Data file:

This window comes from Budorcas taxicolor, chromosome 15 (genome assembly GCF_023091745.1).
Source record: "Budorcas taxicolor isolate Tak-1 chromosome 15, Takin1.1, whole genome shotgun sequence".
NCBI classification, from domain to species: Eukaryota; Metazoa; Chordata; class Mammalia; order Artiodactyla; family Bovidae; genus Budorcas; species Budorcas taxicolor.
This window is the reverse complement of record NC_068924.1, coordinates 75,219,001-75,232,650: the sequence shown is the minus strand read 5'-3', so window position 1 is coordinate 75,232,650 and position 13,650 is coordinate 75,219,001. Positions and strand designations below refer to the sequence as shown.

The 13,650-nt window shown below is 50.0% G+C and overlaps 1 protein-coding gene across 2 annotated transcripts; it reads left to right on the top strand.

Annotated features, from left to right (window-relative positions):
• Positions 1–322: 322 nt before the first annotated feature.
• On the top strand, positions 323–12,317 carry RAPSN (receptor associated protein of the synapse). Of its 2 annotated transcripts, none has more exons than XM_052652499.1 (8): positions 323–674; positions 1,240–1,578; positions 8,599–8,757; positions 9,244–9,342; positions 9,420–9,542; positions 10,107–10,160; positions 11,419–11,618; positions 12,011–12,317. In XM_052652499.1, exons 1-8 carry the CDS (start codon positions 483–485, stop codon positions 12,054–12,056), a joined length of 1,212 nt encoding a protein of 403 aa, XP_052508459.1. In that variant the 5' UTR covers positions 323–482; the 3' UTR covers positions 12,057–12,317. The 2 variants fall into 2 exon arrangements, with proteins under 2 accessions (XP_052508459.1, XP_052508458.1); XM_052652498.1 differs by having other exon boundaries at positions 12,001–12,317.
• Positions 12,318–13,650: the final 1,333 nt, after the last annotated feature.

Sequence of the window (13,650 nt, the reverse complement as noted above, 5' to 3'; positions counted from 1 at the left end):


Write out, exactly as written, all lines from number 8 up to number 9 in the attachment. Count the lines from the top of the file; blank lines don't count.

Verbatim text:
• On the top strand, positions 323–12,317 carry RAPSN (receptor associated protein of the synapse). Of its 2 annotated transcripts, none has more exons than XM_052652499.1 (8): positions 323–674; positions 1,240–1,578; positions 8,599–8,757; positions 9,244–9,342; positions 9,420–9,542; positions 10,107–10,160; positions 11,419–11,618; positions 12,011–12,317. In XM_052652499.1, exons 1-8 carry the CDS (start codon positions 483–485, stop codon positions 12,054–12,056), a joined length of 1,212 nt encoding a protein of 403 aa, XP_052508459.1. In that variant the 5' UTR covers positions 323–482; the 3' UTR covers positions 12,057–12,317. The 2 variants fall into 2 exon arrangements, with proteins under 2 accessions (XP_052508459.1, XP_052508458.1); XM_052652498.1 differs by having other exon boundaries at positions 12,001–12,317.
• Positions 12,318–13,650: the final 1,333 nt, after the last annotated feature.